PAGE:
Ladies and gentlemen, Elvis has entered the building. Despite being a superstar for well over a year, and with several of his most famous songs already being available in the UK (Hound Dog, Blue Suede Shoes, Heartbreak Hotel), and selling very well, it took All Shook Up to finally earn him his first UK number 1. Why? In the past I’ve reasoned that perhaps the more conservative record-buyers found him too dangerous to begin with, and considering how safe All Shook Up sounds compared to some of his earlier material, I might have had a point, but there’s also a more practical reason. To try and capitalise on his immense fame, all his previous singles were released very close to each other, and they ‘split the vote’, to steal a phrase. All Shook Up bucked this trend.
The origins of the song vary depending on which story you believe. It was credited to Otis Blackwell and Elvis though, and was the last time ‘the King’ received a songwriting credit. Allegedly, Blackwell was in Shalimar Music’s offices when Al Stanton, one of the owners, shook a bottle of Pepsi and suggested Blackwell write a song about being all shook up. However, Elvis claimed in an October 1957 interview that he once had a weird dream and woke up ‘all shook up’, and told Blackwell. But then actor David Hess, who used to go by the stage name David Hill, released his first version of the song just before Presley, and he claims he invented the title, Blackwell wrote it, and Elvis demanded a credit from Blackwell in order to get Presley to sing it. So, who knows?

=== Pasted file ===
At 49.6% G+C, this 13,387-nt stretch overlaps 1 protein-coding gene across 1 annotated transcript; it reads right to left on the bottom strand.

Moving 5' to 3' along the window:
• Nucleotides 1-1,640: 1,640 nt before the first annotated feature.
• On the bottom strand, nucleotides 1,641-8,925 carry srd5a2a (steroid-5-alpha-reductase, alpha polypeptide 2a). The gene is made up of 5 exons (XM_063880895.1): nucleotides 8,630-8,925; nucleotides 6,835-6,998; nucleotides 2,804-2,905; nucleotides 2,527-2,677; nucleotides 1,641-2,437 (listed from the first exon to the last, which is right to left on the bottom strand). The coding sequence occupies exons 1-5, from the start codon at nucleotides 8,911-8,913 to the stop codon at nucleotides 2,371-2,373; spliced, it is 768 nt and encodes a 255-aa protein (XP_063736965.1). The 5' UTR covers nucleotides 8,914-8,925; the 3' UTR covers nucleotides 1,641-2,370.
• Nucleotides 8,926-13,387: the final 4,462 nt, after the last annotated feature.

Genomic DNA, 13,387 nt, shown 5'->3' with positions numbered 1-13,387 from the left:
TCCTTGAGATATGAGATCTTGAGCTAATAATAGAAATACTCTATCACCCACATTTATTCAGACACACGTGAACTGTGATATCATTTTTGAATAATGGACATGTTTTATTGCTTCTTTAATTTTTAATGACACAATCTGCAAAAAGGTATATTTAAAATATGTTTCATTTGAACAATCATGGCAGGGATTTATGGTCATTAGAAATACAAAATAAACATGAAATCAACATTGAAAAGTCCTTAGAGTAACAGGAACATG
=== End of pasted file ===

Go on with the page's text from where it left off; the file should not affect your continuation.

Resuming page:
What I do know is that All Shook Up is a pretty unassuming number. Maybe it’s that I’ve never been a huge Elvis fan (despite this song being the earliest number 1 I had in my collection before starting this blog). I get his cultural significance, I can see the charisma and influence, I just don’t always enjoy his songs. Having said that, I’d be an idiot to not appreciate some of his classic material. I guess this serves as an effective introduction to Presley. All the vocal mannerisms are there, and it’s a good showcase for his voice. I find the backing vocals from the Jordanaires a little wet though, and the piano backing is very bland. But it has left me wanting to know what a ‘fuzzy tree’ is.
I’m sure Elvis’s estate will be able to cope with my occasional faint praise, however. He has had more UK number 1s than any other artist – 21 in total. And his next chart-topper was a definite classic.
All Shook Up spent most of the summer on top of the charts. It was during this time that Prime Minister Harold Macmillan coined a phrase that made history. Still less than a year into his new role, he made an optimistic speech to Conervative Party members in Bedford on 20 July, stating that ‘most of our people have never had it so good’. In further good news for the country, and on the same day, Stirling Moss finished the British Grand Prix at Aintree in first position, driving a Vanwall VW5, the first British Car to win a World Championship race. On 5 August, the much-loved cheeky Northern cartoon character Andy Capp appeared in the Daily Mirror for the first time.
Written by: Otis Blackwell & Elvis Presley
Weeks at number 1: 7 (12 July-29 August)
Television presenter Fern Britton – 17 July
Figure skater Robin Cousins – 17 August
Snooker player Steve Davis – 22 August
Comedian Stephen Fry – 24 August
Painter David Bomberg – 19 August